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uPAR Controls Vasculogenic Mimicry Ability Expressed by Drug-Resistant Melanoma Cells

Elena Andreucci*1, Anna Laurenzana*, Silvia Peppicelli*, Alessio Biagioni*, Francesca Margheri*, Jessica Ruzzolini*, Francesca Bianchini*, Gabriella Fibbi*, Mario Del Rosso*†, Chiara Nediani*, Simona Serratì, Livia Fucci§, Michele Guida, Lido Calorini*†1

* Department of Experimental and Clinical Biomedical Sciences “Mario Serio,” University of Florence, Florence, Italy
† Center of Excellence for Research, Transfer and High Education DenoTHE University of Florence, Florence, Italy
‡ Laboratory of Nanotecnology, IRCCS Istituto Tumori “Giovanni Paolo II,” Bari, Italy
§ Pathology Department, IRCCS Istituto Tumori “Giovanni Paolo II,” Bari, Italy
¶ Rare Tumors and Melnaoma Unit, IRCCS Istituto Tumori “Giovanni Paolo II,” Bari, Italy

Oncology Research 2020, 28(9), 873-884.


Malignant melanoma is a highly aggressive skin cancer characterized by an elevated grade of tumor cell plasticity. Such plasticity allows adaptation of melanoma cells to different hostile conditions and guarantees tumor survival and disease progression, including aggressive features such as drug resistance. Indeed, almost 50% of melanoma rapidly develop resistance to the BRAFV600E inhibitor vemurafenib, with fast tumor dissemination, a devastating consequence for patients’ outcomes. Vasculogenic mimicry (VM), the ability of cancer cells to organize themselves in perfused vascular-like channels, might sustain tumor spread by providing vemurafenibresistant cancer cells with supplementary ways to enter into circulation and disseminate. Thus, this research aims to determine if vemurafenib resistance goes with the acquisition of VM ability by aggressive melanoma cells, and identify a driving molecule for both vemurafenib resistance and VM. We used two independent experimental models of drug-resistant melanoma cells, the first one represented by a chronic adaptation of melanoma cells to extracellular acidosis, known to drive a particularly aggressive and vemurafenib-resistant phenotype, the second one generated with chronic vemurafenib exposure. By performing in vitro tube formation assay and evaluating the expression levels of the VM markers EphA2 and VE-cadherin by Western blotting and flow cytometer analyses, we demonstrated that vemurafenib-resistant cells obtained by both models are characterized by an increased ability to perform VM. Moreover, by exploiting the CRISPR-Cas9 technique and using the urokinase plasminogen activator receptor (uPAR) inhibitor M25, we identified uPAR as a driver of VM expressed by vemurafenib-resistant melanoma cells. Thus, uPAR targeting may be successfully leveraged as a new complementary therapy to inhibit VM in drug-resistant melanoma patients, to counteract the rapid progression and dissemination of the disease.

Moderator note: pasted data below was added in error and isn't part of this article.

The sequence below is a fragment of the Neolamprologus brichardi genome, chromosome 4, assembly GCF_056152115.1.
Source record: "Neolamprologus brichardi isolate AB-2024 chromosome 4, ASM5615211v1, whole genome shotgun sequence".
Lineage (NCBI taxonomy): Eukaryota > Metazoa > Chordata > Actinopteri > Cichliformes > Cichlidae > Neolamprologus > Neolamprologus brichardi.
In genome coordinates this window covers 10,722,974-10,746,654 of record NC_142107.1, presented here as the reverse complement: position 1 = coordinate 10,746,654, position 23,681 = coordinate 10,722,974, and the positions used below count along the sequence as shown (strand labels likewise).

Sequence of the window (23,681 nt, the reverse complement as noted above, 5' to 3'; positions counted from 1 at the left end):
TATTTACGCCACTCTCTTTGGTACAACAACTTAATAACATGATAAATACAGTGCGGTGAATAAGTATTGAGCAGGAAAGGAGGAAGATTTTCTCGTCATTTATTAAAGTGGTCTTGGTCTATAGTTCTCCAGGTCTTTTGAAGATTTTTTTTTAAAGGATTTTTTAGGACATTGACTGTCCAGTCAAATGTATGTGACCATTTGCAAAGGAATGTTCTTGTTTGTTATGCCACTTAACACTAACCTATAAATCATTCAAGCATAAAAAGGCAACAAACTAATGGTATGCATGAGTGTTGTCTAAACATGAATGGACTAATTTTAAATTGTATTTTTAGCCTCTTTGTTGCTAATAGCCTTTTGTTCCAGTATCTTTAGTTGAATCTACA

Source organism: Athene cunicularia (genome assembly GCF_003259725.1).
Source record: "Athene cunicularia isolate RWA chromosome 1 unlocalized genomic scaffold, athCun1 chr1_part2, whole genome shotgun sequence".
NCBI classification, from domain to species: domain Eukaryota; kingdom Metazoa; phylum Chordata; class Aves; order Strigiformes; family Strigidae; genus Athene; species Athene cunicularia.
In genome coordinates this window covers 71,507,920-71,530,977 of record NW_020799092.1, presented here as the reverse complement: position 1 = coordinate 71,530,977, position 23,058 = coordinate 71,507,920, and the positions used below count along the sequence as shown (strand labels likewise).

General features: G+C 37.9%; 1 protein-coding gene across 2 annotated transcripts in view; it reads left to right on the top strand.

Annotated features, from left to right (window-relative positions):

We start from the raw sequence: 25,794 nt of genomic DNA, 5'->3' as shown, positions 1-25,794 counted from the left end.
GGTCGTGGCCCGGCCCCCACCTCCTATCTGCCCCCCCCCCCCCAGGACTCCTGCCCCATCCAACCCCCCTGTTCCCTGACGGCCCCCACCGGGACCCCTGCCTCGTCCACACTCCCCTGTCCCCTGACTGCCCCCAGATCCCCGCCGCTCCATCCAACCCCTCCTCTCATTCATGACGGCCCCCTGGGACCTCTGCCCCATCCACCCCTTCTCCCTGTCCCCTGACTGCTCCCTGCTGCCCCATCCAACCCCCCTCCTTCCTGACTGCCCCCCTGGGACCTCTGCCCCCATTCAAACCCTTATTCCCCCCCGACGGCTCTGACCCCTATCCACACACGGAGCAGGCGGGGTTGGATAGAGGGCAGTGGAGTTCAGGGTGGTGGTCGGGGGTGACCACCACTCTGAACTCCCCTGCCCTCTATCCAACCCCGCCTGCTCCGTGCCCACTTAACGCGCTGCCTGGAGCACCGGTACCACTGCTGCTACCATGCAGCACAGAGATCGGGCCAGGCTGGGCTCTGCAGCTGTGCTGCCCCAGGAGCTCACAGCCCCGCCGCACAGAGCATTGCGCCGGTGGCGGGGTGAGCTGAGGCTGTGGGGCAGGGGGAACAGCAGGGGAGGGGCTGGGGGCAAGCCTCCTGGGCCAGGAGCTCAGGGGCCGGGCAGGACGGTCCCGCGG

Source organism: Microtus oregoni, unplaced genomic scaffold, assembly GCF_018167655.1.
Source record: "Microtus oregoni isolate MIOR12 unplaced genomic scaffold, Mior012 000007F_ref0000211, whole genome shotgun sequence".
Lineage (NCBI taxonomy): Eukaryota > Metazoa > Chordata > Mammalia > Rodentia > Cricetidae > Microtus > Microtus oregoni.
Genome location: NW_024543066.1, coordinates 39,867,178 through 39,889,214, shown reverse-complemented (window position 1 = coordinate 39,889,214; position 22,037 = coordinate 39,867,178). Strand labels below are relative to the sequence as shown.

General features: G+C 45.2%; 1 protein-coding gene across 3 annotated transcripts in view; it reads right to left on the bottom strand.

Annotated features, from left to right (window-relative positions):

Cite This Article

Andreucci, E., Laurenzana, A., Peppicelli, S., Biagioni, A., Margheri, F. et al. (2020). uPAR Controls Vasculogenic Mimicry Ability Expressed by Drug-Resistant Melanoma Cells. Oncology Research, 28(9), 873–884.

This work is licensed under a Creative Commons Attribution 4.0 International License , which permits unrestricted use, distribution, and reproduction in any medium, provided the original work is properly cited.
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